Reforming the Reform



Catholic bishops are usually loath to acknowledge dissent within their ranks. So it was surprising when the U.S. bishops publicly released the results of an internal poll that showed them almost evenly split on new English translations for the Mass. The divisions among the bishops revealed that perhaps they do not walk in lockstep as much as conventional wisdom holds. Some disagreement is to be expected, of course. But what was surprising about the bishops’ comments on the proposed translations was their intensity and passion. Liturgy is “where the rubber really hits the road, as far as church is concerned,” said Bishop William Skylstad of Spokane, Washington, president of the U.S. Conference of Catholic Bishops (USCCB). “So [bishops] are very honest in what they have to say.” Cardinal Francis George of Chicago, vice president of the USCCB and U.S. representative to the International Committee on English in the Liturgy (ICEL), agreed. “It’s the most important thing we do, to worship God,” he said. “We’re all pastors here.” Over the summer, the USCCB Committee on the Liturgy polled bishops on proposed revisions to the Mass. The translations, submitted by ICEL, are intended to bring the post-Vatican II Mass-celebrated in U.S. churches since 1970-in line with new Vatican directives that require greater adherence to the original Latin. [Editor’s Note: For more on the background to the debate over ICEL and how disputes over liturgical language often go to the heart of the practice of collegiality and the implementation of Vatican II, see “Lost in Translation,” by John Wilkins, p. 12.] Overall, the new translations would change twelve of the nineteen responses recited at Mass by the full congregation. Many of the changes are minor, but significant nonetheless. The familiar exchange between priest and congregation, “Peace be with you / And also with you,” would be replaced by “Peace be with you / And also with your spirit.” The ICEL proposal would return the “mea culpa” (“through my fault, through my fault, through my most grievous fault”) to the Confiteor. Perhaps most jarring, the phrase “Lord, I am not worthy to receive you” would become, “Lord, I am not worthy that you should enter under my roof.” Bishop Donald Trautman of Erie, Pennsylvania, who heads the bishops’ Committee on the Liturgy, said the summer survey found that 52 percent of bishops favored the changes, while 47 percent judged them “fair or poor.” The new translations need a two-thirds vote to pass. In thirty pages of written comments released by Trautman’s committee, there are harsh responses from several bishops. Trautman said the divisions among the bishops fell along traditional “liberal/conservative” lines, but declined to elaborate. Some bishops complained that the language seemed “too British.” Others called the new translations clumsy, awkward, archaic, wordy, or stilted. “Painful to the ear,” one bishop noted. “During the years I was teaching Latin,” another bishop observed, “had a student submitted comparable translations for classical Latin texts, I would have given him a low grade.” Not all bishops were critical. Some praised the new translations as more dignified and elegant, with “an air of solemnity and formality that is sometimes missing from current translations,” which were completed under great time pressure in the aftermath of the Second Vatican Council. The most frequent commendation of the new translations concerned the text’s “fidelity” or “faithfulness” to the original Latin (two terms, frequently used by those of a conservative bent within the conference, which echo Benedict XVI’s view that a “reform of the reform” is needed). On the whole, the bishops found more things to dislike than to praise. “The new ICEL translation is like doing drastic major surgery on a patient in need of a few cosmetic procedures,” one bishop said. One archbishop seemed positively frightened by what might happen when trying to introduce the new translations to the laity: “Some usually quite civil people turned ugly about more changes,” he said. Taking stock of the bishops’ objections, the Committee on Liturgy recommended that thirty-one of the fifty-two changes be restored to the 1970 version, including the Confiteor. A poll conducted during the week of the November bishops’ meeting, for example, found that 55 percent of bishops reject the “under my roof” revision in the new translation. Beyond all the sparring over grammar and sentence structure, the bishops demonstrated a deep pastoral concern for their flocks, a concern that is not always evident in the operation of the church’s administrative bureaucracies. Time and again, bishops said their people would not understand-and probably not accept-changes to the prayers they had come to embrace over the thirty-five years since the council’s liturgical reforms were implemented. “What ought to be a source of stability-the liturgy-will become a source of uneasiness and frustration for the good people who continue to come to the Eucharist,” one bishop remarked. Four years of scandals have given Catholics ample reason to distrust their leaders. The bishops, knowing all too well that the laity’s reservoir of good will has nearly run dry, now seem skittish about giving Catholics something else to be angry over. “I feel we have put our people through a great deal these past few years. They have handled the abuse crisis very well,” one bishop said. “I don’t think they will handle ‘Lord, I am not worthy to have you come under my roof’ very well at all.” ———————————————- Welcome, Whispers in the Loggia readers. 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Published in the 2005-12-02 issue:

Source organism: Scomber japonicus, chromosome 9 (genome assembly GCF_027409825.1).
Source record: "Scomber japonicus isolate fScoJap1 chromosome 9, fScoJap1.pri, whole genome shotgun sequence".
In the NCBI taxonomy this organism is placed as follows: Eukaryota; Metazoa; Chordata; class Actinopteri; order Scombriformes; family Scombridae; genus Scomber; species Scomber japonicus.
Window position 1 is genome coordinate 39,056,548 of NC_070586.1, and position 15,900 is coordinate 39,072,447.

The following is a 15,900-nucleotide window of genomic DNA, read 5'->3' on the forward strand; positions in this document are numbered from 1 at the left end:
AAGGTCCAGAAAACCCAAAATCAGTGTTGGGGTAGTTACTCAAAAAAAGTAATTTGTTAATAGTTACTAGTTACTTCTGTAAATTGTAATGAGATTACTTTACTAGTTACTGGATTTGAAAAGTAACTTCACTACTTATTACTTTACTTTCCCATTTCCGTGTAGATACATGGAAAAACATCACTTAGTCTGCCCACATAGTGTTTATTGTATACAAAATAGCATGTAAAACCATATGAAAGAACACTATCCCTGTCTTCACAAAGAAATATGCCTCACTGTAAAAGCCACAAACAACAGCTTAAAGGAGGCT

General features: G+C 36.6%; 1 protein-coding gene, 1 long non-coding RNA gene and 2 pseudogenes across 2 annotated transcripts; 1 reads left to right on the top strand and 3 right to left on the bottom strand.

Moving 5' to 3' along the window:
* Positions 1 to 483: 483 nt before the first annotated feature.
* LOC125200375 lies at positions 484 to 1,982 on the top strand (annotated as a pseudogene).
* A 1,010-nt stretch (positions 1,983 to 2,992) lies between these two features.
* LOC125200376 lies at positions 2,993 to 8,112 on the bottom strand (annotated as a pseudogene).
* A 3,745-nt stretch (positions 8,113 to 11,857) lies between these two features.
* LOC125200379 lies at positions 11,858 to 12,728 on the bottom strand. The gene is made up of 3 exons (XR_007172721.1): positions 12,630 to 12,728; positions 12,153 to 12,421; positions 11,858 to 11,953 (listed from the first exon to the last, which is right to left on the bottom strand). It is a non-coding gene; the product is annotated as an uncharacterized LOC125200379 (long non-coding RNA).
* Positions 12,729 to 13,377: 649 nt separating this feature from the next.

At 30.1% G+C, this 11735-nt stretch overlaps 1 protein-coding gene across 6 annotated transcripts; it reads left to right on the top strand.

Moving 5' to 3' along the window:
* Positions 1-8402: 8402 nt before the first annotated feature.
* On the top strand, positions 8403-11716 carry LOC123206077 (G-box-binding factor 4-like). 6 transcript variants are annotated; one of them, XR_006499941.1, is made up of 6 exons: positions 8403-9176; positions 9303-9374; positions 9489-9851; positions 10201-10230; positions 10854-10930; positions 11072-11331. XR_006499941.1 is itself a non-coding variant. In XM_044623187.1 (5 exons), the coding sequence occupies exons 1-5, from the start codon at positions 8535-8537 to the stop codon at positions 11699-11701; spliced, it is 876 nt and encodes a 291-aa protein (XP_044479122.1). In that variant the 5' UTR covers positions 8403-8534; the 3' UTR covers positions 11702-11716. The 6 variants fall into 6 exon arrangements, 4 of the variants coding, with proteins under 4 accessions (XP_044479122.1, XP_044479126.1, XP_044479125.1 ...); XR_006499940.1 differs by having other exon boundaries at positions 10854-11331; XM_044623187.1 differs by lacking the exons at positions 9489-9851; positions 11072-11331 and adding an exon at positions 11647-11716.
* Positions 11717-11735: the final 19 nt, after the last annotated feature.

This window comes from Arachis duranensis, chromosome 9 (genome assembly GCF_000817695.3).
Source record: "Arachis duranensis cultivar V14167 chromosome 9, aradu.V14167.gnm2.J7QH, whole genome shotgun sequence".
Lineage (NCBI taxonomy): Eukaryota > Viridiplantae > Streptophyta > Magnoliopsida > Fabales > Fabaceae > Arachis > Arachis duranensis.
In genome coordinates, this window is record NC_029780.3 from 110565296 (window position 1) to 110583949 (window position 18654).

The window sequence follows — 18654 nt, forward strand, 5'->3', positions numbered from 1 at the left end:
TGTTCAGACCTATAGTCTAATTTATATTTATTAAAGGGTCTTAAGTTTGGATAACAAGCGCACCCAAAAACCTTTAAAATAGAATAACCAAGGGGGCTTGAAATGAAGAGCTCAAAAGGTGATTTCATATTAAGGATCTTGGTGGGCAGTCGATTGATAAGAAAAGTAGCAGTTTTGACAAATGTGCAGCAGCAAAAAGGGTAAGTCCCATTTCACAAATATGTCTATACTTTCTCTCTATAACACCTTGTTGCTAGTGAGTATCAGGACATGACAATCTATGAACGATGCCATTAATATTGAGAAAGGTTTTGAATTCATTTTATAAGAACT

Kevin Eckstrom covers Catholicism for Religion News Service in Washington.

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